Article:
Reservoir Engineering & Reservoir Simulation

Reservoir Engineering involves assessing oil and gas deposits. Reservoir Engineers firstly estimate the size of a reservoir, then determine how much oil and gas reserves are in the reservoir and finally work out how to maximize the economic return from extracting them. They work together with geologists and geophysicists to find the reserves of oil and gas while relying on the basic laws of physics and chemistry. These include applying the behavioural effects of liquid and vapour phases of oil, natural gas, and water in rock. The next step is to determine the economic feasibility of extracting the gas. The ultimate responsibility of the reservoir engineer is to maximize the output of the reservoir without causing overproduction.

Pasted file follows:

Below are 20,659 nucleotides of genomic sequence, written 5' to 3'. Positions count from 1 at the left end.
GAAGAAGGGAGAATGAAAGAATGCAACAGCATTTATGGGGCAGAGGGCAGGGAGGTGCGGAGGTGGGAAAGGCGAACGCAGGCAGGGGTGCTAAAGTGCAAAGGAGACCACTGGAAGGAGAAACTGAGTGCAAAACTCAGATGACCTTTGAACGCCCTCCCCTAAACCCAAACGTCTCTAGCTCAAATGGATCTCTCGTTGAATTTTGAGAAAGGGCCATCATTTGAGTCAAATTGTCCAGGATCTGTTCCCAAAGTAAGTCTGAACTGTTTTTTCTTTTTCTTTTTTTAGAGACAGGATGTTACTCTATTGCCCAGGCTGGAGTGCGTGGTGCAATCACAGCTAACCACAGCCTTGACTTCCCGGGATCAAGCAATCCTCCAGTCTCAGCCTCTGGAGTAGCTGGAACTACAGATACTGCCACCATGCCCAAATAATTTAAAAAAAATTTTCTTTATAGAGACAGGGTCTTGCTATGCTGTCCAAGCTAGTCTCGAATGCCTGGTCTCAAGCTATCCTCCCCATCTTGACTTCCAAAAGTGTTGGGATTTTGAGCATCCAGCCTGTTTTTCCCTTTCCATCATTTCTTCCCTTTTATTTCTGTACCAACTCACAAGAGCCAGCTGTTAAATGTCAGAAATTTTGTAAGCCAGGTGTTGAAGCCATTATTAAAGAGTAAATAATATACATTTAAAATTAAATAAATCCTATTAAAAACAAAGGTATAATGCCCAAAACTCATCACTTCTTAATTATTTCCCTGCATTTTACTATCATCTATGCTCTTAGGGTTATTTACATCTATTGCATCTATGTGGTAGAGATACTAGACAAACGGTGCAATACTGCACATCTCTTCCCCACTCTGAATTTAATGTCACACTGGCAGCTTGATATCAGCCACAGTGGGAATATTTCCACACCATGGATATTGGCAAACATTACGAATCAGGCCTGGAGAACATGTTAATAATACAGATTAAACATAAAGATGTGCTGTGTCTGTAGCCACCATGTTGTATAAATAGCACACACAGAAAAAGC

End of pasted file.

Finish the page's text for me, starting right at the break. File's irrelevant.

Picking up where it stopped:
Reservoir simulation is an area of reservoir engineering in which computer models are used to predict the flow of fluids (typically, oil, water, and gas) through porous media. Reservoir simulation models are used by oil and gas companies in the development of new fields. As building and maintaining a robust, reliable model of a field is often time-consuming and expensive, models are typically only constructed where large investment decisions are at stake. Improvements in simulation software have lowered the time to develop a model.

  • Surveillance Engineers
  • Production Engineers and gas
  • Simulation modelling Engineers
  • Geothermal Engineers
  • Enhanced oil recovery (EOR)
  • Modelling of coal bed methane (CBM) production
  • Miscible displacement by natural gas (CO2 or nitrogen)
  • Chemical flooding (polymer, alkaline, surfactant, or a combination of them)

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